I got me some weeds

Posted on December 27, 2009
Filed Under Mundane, The Fitting House | Comments Off on I got me some weeds

My sister T went out into the fields, collected dead weeds and twigs and things of that nature, and arranged from that a pleasing token of nature’s winter beauty. My apartment has always looked stark and unadorned, and–well, if I say it that way, it doesn’t bother me. I have never wanted my living space to look adorned, per se, nor decorated; both of these words imply to me a preoccupation with the prettiness of the adornments. I am not thinking of baubels and bling. I mean those non-functional things that suggest history, an emotion or memory; things that tell you that it is not only a body living in this place, but a soul also.

There are lots of people decorating with profound bits of still life, I suppose, but when I was younger I actually went outside during the winter months. It might have been just to feed one of the animals, or might have been to sled down the snow-covered hill, or sometimes just to walk through the fields and woods; but I remember those melancholy husks of weeds on the tattered edges of winter’s barren expanse. They are the ruins of expired dreams; they are dormant promises.

I said to myself that I could not get any dead weeds for my apartment because I live in town and I am surrounded by houses, where the only dead things belong to someone else. But this is a weak excuse, and I knew it. So today I walked over the bridge to the wrong side of the tracks, the most depressed pocket of a tired small town, toward the one lane bridge that connects two parts of nowhere, and I got me some dead weeds, to make my aparment more cheerful.

Oh yeah?

Posted on December 25, 2009
Filed Under Quote Me, Theological | Comments Off on Oh yeah?

When God gives you an answer, don’t ask him to prove it.

Cracking the book

Posted on December 24, 2009
Filed Under Theological | Comments Off on Cracking the book

I bought a great big book some months ago that I have not opened until today, Commentary on the New Testament Use of the Old Testament. The main content of the book runs over a thousand pages. I read the material on Ephesians, a whopping 10 pages, written by Frank Thielman.

Even within his introductory remarks, Thielman provides some helpful remarks. He picks up on some of the softer allusions Paul makes to Genesis and to New Creation prophecies in Isaiah and Psalms. I had been searching to “place” Paul’s thought and this is precisely what I was looking for. Paul’s main teaching is not fact or theology of the New Creation, but the context of his thought surely is the New Creation.

In a way this is almost a truism, since to talk to Christians or about Christian living you must, in some sense, be speaking in the context of the New Creation. But when you become mindful of the New Creation, and its nature–not fully present yet, established by God through Christ–you have the very antidote to what was frustrating me in the Sunday school. There, the Christian life is taught as the fulfillment or completion of God’s saving work. But, mindful of God’s New Creation, we see the Christian life as a herald of the fulfillment of God’s saving work. They are very different things; for the first perspective gives us the opportunity to let God down, where the second perspective gives us the chance to lift God up in praise.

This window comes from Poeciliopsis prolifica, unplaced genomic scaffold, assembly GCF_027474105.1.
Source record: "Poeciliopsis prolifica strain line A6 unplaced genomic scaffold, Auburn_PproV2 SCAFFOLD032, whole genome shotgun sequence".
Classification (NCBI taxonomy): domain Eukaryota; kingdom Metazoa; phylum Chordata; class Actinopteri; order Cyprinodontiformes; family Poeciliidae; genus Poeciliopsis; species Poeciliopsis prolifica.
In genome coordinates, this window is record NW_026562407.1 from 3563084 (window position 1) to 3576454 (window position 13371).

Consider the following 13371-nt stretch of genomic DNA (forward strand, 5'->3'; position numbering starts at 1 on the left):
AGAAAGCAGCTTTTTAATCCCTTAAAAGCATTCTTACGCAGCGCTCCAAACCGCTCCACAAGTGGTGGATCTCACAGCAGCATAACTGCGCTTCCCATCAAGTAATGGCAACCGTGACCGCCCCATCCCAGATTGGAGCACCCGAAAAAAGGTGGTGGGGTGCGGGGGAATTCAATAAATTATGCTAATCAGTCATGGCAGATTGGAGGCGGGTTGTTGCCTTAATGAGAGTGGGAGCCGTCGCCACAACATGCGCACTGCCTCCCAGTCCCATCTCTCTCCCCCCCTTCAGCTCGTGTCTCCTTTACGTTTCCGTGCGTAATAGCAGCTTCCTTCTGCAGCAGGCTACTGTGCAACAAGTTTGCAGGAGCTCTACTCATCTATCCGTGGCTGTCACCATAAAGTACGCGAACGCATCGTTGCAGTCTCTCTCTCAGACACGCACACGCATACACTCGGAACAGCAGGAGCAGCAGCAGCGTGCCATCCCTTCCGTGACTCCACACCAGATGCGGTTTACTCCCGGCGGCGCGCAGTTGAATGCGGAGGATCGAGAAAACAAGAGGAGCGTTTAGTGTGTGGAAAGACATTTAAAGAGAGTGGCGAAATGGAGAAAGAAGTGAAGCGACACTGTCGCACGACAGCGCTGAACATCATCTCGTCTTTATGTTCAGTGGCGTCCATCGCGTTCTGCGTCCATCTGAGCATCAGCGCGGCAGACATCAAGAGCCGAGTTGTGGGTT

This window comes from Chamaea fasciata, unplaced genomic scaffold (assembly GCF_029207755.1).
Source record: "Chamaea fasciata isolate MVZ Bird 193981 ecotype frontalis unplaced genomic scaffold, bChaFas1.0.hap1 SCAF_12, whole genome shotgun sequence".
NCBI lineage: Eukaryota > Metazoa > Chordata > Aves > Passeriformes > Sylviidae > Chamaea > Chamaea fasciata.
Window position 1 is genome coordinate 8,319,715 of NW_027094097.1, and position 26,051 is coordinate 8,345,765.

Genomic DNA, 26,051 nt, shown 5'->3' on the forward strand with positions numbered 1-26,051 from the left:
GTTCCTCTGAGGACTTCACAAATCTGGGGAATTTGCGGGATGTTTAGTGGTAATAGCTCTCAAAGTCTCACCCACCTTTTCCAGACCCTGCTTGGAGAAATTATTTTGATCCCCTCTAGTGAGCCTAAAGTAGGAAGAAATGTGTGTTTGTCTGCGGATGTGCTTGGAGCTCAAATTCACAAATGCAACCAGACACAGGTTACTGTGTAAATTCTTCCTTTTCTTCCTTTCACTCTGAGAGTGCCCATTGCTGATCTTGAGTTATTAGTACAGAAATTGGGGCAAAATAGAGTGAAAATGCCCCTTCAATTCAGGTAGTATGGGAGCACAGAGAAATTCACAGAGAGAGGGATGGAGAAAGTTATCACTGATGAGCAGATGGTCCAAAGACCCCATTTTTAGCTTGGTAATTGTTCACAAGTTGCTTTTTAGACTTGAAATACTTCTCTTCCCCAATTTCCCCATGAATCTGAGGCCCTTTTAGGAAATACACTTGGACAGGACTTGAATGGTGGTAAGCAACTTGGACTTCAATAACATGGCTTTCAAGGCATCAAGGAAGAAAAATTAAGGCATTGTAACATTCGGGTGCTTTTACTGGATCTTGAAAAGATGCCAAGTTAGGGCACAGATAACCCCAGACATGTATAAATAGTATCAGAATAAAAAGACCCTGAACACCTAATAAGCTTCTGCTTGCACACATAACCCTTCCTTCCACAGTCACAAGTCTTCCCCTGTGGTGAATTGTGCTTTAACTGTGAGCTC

On another point, Thielman noted that “Jewish interpreters of Scripture in the Second Temple period believed that Adam’s right to rule the world had been transferred to Israel.” This immediately made me think of Joseph’s vision of the sun and stars bowing to him, and the similiar picture in Revelation of the woman with the garland of stars. I guess there is nothing new in comparing Christ to Adam, but what struck me is the dominion of creation as being part of the hope and the promise which his people inherit.

The largest scholastic controversey Thielman had to deal with was Paul’s modification of the Psalm he quotes to read “[He] gave gifts to men” (where the original reads “You received gifts from men”). Thielman mainly shows that the proposed explanations are weak; the alteration significantly changes the meaning of the phrase from it’s original use. (It would appear to me that Paul has essentially condensed vv. 19 and 20 onto the end of v. 18.) But in this discussion Thielman several times mentions the imagery of God moving from Mt. Sinai to Mt. Zion within the Psalm, and to me that opened up interesting possiblities about what Paul is working from when he says that the one who ascended is also the one who first descended into the lower parts of the earth–the parts lower than Mt. Sinai, if you accept the imagery.

This then brings into the Psalm a prophetic suggestion of a movement from the Old Covenant to the New Covenant. There is first a remembrance of the mighty power of God revealed in the Egyptian exodus, and then a description of his even greater work whereby he overthrows the whole world. And this kind of thought is very familiar to Paul’s other writings.

Altogether I thought the commenatary was refreshing and shed some real light on what Paul was thinking on in his letter. It’s taken me a long time to open the book, but now that I have I am glad I own it.

Beside myself

Posted on December 21, 2009
Filed Under Journeyman Chronicles | Comments Off on Beside myself

I forget sometimes that I don’t have a monopoly on being socially clueless. Saying the worst possible thing at the worst possible moment.

For months I have been tagging along with a Sunday school at a Baptist church. I don’t really know why. That is, I know several reasons why, but none of them alone and even all of them together do not compel me to keep at it. I suppose more than anything else I can quantify, there are people there I am curious about; I want to see where they are coming from and going to, spiritually. But again, that doesn’t adequately account for it.